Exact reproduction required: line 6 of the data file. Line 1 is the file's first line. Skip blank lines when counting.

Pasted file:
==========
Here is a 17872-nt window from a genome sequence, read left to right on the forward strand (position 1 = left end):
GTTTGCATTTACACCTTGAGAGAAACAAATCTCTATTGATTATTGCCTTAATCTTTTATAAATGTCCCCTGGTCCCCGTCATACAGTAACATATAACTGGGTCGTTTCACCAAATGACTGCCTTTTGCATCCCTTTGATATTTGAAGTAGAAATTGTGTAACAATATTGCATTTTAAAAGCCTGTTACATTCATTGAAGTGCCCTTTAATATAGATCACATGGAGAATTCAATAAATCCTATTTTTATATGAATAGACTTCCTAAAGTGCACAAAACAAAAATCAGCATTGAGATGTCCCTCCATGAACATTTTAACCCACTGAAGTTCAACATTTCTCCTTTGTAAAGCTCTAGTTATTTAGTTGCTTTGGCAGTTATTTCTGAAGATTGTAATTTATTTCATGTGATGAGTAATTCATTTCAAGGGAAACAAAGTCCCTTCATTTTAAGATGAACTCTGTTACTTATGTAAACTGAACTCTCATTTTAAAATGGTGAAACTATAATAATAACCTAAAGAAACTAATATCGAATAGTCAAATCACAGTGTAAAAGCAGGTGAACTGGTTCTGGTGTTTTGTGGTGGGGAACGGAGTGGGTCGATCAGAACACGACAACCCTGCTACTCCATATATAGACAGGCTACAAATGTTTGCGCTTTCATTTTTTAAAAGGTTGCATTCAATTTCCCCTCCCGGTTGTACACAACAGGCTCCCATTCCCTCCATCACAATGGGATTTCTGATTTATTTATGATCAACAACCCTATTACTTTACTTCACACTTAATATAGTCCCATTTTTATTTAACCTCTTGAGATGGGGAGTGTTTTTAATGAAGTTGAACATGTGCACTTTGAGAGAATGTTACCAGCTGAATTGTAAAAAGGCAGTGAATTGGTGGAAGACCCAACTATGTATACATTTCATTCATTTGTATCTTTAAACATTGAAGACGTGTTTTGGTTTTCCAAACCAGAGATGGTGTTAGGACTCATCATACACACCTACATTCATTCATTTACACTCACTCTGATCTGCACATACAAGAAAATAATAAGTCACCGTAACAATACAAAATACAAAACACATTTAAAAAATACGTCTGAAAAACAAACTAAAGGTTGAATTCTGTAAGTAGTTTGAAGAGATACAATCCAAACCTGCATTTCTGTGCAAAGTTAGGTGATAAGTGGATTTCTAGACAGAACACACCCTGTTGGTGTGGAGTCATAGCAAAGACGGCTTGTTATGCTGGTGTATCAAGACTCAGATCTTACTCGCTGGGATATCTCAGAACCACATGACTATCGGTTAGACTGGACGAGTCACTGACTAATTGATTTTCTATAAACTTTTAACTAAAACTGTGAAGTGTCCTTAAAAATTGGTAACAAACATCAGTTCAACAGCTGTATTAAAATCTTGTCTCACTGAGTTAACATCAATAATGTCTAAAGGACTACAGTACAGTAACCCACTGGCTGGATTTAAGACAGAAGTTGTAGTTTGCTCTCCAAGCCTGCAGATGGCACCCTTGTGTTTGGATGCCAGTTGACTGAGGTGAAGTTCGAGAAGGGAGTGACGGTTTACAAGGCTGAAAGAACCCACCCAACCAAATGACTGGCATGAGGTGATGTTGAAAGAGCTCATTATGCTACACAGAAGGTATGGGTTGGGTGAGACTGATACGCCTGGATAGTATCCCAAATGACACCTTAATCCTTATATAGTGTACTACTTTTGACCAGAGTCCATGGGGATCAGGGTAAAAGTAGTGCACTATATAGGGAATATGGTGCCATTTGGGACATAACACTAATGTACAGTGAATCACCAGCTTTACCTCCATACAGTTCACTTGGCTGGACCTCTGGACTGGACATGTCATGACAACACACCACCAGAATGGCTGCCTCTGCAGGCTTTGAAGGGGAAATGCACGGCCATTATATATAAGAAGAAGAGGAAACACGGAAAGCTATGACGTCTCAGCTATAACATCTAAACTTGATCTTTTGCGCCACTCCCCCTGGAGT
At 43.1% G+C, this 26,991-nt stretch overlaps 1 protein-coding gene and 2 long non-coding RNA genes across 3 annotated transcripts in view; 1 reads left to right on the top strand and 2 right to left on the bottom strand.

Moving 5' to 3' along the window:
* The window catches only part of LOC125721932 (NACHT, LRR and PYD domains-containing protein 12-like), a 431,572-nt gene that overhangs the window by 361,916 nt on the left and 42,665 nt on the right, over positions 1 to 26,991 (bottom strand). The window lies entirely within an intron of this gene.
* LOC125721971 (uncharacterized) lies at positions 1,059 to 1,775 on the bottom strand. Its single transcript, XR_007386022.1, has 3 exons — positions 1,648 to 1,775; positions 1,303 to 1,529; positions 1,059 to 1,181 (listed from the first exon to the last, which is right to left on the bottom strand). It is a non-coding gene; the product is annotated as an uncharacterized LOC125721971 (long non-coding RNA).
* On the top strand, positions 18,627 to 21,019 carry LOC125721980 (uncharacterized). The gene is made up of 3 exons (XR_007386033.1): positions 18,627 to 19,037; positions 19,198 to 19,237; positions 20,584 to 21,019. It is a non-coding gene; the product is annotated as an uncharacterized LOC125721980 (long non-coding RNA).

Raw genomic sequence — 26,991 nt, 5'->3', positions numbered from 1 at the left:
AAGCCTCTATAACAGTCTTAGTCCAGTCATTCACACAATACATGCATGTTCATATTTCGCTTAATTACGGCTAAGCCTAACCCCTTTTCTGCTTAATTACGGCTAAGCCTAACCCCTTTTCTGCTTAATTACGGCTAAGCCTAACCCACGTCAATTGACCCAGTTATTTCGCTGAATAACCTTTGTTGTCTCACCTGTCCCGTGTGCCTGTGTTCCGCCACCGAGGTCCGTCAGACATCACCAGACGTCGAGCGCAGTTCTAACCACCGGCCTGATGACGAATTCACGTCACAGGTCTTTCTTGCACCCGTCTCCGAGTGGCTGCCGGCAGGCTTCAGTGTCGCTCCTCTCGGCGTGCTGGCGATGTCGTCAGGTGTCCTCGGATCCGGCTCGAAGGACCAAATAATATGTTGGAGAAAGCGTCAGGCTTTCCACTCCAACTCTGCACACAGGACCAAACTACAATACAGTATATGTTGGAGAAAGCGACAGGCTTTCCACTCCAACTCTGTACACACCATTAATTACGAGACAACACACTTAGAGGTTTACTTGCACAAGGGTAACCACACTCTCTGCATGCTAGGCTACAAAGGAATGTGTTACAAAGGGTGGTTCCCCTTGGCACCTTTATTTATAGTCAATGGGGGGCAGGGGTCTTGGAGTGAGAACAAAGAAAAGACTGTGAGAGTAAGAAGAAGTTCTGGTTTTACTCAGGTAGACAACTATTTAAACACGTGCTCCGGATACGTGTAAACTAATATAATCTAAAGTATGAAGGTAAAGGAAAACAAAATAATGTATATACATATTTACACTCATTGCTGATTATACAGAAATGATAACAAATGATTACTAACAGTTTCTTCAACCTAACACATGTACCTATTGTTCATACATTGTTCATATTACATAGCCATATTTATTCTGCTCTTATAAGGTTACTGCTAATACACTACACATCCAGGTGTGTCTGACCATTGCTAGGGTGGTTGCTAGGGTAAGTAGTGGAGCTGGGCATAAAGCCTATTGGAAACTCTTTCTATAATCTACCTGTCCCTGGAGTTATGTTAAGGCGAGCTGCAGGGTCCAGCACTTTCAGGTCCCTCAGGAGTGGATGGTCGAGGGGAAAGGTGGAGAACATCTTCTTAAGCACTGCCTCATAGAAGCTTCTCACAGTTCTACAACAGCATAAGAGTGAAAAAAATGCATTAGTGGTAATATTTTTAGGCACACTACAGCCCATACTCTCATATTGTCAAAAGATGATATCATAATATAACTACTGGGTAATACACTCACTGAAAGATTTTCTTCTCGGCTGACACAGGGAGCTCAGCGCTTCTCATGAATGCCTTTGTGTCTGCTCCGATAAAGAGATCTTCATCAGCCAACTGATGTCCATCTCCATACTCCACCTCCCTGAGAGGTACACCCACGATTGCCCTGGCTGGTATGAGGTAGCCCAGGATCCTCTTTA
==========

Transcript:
* LOC125721971 (uncharacterized) lies at positions 1,059 to 1,775 on the bottom strand. Its single transcript, XR_007386022.1, has 3 exons — positions 1,648 to 1,775; positions 1,303 to 1,529; positions 1,059 to 1,181 (listed from the first exon to the last, which is right to left on the bottom strand). It is a non-coding gene; the product is annotated as an uncharacterized LOC125721971 (long non-coding RNA).